Man’s best friend can truly be your child’s best friend, according to recent studies on the interaction between dogs and children with autism. Reports from the federal Centers for Disease Control and Prevention, state that approximately one in 88 U.S. children will develop an autism spectrum disorder (ASD), which is characterized by significant social, communication and behavioral difficulties. Many parents of individuals on the autism spectrum wonder about the potential benefits of Service Dog assistance or have heard about the profound impact Service Dogs can have on children with autism from another parent. Whatever prompts you now is the time to look into the amazing benefits a Service Dog can have not only on your child with autism but your whole family.
For many children with autism, social interactions with strangers can be awkward and anxiety-inducing. But if the stranger is a gentle golden retriever puppy with huge paws and a quiet snore, something remarkable happens, anxiety disappears and conversations start. There are multiple studies showing that Service Dogs consistently change the lives of children with autism for the better. Service Dogs are a wonderful addition to families with children who have autism and can even accompany children when they are away from home, helping to keep them calm and comforted. Service Dogs Benefit Children with Autism by providing:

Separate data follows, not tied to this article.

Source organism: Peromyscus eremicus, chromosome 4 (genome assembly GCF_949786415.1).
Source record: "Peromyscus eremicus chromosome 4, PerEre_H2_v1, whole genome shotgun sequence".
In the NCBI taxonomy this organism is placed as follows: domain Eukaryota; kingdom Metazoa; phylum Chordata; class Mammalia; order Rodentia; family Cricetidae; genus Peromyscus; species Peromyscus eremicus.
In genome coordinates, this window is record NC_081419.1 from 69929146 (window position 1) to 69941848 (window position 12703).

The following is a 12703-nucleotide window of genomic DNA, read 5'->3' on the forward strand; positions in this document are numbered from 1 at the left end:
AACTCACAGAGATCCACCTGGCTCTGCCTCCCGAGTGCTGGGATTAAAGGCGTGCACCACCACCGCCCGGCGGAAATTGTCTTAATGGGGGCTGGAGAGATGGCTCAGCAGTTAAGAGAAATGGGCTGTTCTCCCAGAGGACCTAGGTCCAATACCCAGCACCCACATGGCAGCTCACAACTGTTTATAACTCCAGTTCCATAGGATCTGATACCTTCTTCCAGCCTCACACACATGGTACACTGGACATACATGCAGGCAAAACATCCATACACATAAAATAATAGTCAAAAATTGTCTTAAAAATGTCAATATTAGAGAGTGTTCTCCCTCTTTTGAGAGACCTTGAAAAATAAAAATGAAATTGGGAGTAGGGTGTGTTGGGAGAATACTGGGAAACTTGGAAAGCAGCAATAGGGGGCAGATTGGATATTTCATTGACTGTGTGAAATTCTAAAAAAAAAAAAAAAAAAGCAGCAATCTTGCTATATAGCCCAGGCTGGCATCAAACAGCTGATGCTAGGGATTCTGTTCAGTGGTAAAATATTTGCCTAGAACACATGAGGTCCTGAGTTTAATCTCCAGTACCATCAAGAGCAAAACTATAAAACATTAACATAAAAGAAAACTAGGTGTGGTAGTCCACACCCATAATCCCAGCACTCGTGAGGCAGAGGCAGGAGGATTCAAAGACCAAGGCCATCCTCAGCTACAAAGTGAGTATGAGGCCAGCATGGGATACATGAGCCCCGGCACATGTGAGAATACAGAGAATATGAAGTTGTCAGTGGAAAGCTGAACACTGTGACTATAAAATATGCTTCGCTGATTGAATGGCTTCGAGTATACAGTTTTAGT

The Service Dog acts as a physical anchor for the child with autism. The dog is trained to stop on command thus preventing the child from entering into potentially dangerous situations and thus giving time to intervene.
Independence and Public Outings
Families are able to pursue activities together that may have been difficult in the past due to concerns for the child’s safety, difficulty in coping with new environments or managing the child’s behavioral outbursts and anxiety in public settings. The Service Dog allows the child to walk more independently of the caregiver and acts as a constant companion to the child. The child can assist with the daily care of their service dog, thus furthering opportunities for independence, and a sense of responsibility for another.
Service Dogs may help modify behavior by providing a calming influence, allowing the child to cope with transitions between places, activities, and changes in routines.
The Service Dogs are seen as bridging the social gap between children with autism and others by providing opportunities for communication and assisting with the integration of children with peers and the public.
Pets quickly become a treasured member of the family, offering love and companionship. For a family that includes a child with autism, the rewards can be even greater.